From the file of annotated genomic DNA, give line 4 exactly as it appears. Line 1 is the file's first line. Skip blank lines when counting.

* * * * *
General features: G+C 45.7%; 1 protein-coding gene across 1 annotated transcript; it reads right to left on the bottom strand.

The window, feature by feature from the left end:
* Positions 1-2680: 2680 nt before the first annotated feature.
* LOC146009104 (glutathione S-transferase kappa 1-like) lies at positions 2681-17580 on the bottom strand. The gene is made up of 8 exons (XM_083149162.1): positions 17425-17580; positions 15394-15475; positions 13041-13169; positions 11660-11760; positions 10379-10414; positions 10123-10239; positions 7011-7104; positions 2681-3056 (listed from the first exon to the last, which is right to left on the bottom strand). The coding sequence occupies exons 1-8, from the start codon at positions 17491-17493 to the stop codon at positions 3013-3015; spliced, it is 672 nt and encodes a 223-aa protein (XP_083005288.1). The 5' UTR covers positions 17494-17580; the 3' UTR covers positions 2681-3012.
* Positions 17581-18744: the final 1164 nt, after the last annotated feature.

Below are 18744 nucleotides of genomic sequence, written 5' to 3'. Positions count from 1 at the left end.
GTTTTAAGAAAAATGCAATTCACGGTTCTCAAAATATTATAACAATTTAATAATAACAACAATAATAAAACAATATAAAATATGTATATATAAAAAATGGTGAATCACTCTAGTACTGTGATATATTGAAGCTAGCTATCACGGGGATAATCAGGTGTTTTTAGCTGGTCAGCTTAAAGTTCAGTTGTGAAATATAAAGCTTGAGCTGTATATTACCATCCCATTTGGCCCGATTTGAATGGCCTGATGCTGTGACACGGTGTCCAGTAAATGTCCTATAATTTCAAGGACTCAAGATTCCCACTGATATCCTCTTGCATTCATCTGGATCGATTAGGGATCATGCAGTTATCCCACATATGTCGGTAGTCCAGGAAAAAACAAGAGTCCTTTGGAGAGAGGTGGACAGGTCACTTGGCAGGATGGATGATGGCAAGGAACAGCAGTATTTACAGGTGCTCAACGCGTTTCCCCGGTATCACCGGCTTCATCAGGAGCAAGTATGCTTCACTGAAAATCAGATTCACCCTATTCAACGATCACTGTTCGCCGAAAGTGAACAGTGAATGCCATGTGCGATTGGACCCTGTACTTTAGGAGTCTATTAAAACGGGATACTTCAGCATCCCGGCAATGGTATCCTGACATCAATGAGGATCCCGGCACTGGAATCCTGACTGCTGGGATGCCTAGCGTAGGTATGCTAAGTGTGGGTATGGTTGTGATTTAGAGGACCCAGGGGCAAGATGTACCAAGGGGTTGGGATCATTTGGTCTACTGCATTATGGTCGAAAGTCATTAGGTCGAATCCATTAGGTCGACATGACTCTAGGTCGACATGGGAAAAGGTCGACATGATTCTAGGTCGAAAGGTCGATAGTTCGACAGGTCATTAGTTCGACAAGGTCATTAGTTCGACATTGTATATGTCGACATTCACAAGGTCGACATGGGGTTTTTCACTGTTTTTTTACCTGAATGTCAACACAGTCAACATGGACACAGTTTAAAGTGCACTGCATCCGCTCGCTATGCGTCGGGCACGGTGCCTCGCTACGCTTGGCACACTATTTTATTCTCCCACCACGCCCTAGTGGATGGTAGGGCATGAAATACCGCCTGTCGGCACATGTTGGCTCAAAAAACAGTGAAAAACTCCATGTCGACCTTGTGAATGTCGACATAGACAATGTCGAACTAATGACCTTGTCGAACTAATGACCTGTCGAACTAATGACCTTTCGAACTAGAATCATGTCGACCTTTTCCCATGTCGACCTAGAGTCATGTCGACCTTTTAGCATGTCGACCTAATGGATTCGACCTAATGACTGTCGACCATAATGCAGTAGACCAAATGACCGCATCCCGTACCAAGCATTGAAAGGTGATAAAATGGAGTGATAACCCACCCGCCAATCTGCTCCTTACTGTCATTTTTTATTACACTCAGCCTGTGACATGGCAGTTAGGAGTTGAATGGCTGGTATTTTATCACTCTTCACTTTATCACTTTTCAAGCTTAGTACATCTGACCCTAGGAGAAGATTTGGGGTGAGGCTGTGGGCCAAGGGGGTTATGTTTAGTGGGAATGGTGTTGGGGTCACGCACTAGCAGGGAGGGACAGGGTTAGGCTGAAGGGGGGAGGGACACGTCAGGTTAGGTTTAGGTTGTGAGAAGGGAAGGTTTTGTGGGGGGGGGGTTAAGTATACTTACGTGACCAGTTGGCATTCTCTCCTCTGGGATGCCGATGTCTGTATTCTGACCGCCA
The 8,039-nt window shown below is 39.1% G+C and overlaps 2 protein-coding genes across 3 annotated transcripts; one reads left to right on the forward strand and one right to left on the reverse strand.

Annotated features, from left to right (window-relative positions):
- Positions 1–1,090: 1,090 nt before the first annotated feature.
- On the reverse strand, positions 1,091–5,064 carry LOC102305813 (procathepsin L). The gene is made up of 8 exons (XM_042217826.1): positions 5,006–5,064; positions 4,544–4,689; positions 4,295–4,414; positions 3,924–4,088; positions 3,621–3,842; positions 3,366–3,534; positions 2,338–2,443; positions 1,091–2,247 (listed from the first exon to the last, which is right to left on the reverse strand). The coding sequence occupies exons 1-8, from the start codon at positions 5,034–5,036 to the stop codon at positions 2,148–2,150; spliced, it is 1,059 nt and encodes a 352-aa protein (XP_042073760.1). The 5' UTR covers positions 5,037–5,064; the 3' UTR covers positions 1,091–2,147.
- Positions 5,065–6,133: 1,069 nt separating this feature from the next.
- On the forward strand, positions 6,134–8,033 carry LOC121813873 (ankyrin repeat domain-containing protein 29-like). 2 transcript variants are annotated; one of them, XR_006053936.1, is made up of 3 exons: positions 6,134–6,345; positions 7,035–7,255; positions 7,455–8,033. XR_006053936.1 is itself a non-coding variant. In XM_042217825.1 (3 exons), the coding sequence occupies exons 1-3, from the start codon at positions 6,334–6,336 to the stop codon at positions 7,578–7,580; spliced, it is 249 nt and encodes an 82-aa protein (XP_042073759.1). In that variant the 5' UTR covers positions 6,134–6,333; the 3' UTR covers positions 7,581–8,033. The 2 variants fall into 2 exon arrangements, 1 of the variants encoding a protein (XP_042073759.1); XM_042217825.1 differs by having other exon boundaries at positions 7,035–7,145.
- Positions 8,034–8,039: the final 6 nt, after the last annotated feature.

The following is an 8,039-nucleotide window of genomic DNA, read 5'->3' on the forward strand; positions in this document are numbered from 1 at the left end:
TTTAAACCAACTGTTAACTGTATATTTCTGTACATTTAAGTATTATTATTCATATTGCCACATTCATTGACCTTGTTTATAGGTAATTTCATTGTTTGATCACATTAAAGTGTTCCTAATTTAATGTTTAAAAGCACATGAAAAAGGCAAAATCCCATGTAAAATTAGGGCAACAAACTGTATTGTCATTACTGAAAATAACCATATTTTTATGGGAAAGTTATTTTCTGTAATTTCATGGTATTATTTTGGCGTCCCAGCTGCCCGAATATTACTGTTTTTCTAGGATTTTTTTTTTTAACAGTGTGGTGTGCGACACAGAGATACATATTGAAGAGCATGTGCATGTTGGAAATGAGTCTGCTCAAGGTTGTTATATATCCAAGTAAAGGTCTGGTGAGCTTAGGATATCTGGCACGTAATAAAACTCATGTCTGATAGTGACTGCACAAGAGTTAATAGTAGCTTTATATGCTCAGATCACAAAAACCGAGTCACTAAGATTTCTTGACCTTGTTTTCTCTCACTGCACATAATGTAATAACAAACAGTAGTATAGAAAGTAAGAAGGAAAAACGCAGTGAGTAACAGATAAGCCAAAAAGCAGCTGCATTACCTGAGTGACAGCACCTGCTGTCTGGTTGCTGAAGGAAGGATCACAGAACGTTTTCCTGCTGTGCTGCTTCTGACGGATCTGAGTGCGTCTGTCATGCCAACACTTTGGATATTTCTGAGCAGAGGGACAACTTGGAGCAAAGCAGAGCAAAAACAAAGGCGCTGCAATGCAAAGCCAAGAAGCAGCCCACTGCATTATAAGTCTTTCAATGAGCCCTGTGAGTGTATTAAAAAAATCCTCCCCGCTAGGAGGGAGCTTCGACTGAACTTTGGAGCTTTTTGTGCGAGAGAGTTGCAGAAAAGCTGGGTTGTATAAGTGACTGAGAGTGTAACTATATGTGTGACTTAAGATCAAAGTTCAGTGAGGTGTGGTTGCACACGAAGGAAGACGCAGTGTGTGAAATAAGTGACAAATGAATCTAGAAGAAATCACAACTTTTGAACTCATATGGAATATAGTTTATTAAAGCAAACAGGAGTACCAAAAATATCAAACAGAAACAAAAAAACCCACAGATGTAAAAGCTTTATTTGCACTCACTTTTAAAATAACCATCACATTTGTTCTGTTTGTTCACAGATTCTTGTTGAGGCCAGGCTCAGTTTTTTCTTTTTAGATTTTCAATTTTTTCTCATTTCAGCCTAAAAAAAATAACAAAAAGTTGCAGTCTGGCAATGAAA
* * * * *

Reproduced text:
* LOC146009104 (glutathione S-transferase kappa 1-like) lies at positions 2681-17580 on the bottom strand. The gene is made up of 8 exons (XM_083149162.1): positions 17425-17580; positions 15394-15475; positions 13041-13169; positions 11660-11760; positions 10379-10414; positions 10123-10239; positions 7011-7104; positions 2681-3056 (listed from the first exon to the last, which is right to left on the bottom strand). The coding sequence occupies exons 1-8, from the start codon at positions 17491-17493 to the stop codon at positions 3013-3015; spliced, it is 672 nt and encodes a 223-aa protein (XP_083005288.1). The 5' UTR covers positions 17494-17580; the 3' UTR covers positions 2681-3012.